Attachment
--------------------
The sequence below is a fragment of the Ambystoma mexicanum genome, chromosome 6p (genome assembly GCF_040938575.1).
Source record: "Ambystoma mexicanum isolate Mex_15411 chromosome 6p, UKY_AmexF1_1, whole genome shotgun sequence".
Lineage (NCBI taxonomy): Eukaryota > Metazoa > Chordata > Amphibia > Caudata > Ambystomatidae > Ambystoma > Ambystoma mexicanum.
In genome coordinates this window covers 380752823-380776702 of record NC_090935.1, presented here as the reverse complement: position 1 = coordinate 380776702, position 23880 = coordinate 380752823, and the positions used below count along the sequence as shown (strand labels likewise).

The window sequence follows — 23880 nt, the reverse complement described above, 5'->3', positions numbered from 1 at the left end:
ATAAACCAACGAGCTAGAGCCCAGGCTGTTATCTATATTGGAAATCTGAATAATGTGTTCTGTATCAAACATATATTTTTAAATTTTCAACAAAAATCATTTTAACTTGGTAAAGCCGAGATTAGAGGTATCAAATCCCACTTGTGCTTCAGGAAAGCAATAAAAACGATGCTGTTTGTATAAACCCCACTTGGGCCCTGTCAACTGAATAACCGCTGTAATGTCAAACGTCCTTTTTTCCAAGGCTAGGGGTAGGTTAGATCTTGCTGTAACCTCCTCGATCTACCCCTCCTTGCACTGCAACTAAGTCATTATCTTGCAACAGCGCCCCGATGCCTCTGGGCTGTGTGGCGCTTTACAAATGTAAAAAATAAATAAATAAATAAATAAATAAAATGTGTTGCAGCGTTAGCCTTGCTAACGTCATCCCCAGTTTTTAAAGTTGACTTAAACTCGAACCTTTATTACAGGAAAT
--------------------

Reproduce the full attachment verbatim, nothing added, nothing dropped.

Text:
The sequence below is a fragment of the Ambystoma mexicanum genome, chromosome 6p (genome assembly GCF_040938575.1).
Source record: "Ambystoma mexicanum isolate Mex_15411 chromosome 6p, UKY_AmexF1_1, whole genome shotgun sequence".
Lineage (NCBI taxonomy): Eukaryota > Metazoa > Chordata > Amphibia > Caudata > Ambystomatidae > Ambystoma > Ambystoma mexicanum.
In genome coordinates this window covers 380752823-380776702 of record NC_090935.1, presented here as the reverse complement: position 1 = coordinate 380776702, position 23880 = coordinate 380752823, and the positions used below count along the sequence as shown (strand labels likewise).

The window sequence follows — 23880 nt, the reverse complement described above, 5'->3', positions numbered from 1 at the left end:
ATAAACCAACGAGCTAGAGCCCAGGCTGTTATCTATATTGGAAATCTGAATAATGTGTTCTGTATCAAACATATATTTTTAAATTTTCAACAAAAATCATTTTAACTTGGTAAAGCCGAGATTAGAGGTATCAAATCCCACTTGTGCTTCAGGAAAGCAATAAAAACGATGCTGTTTGTATAAACCCCACTTGGGCCCTGTCAACTGAATAACCGCTGTAATGTCAAACGTCCTTTTTTCCAAGGCTAGGGGTAGGTTAGATCTTGCTGTAACCTCCTCGATCTACCCCTCCTTGCACTGCAACTAAGTCATTATCTTGCAACAGCGCCCCGATGCCTCTGGGCTGTGTGGCGCTTTACAAATGTAAAAAATAAATAAATAAATAAATAAATAAAATGTGTTGCAGCGTTAGCCTTGCTAACGTCATCCCCAGTTTTTAAAGTTGACTTAAACTCGAACCTTTATTACAGGAAAT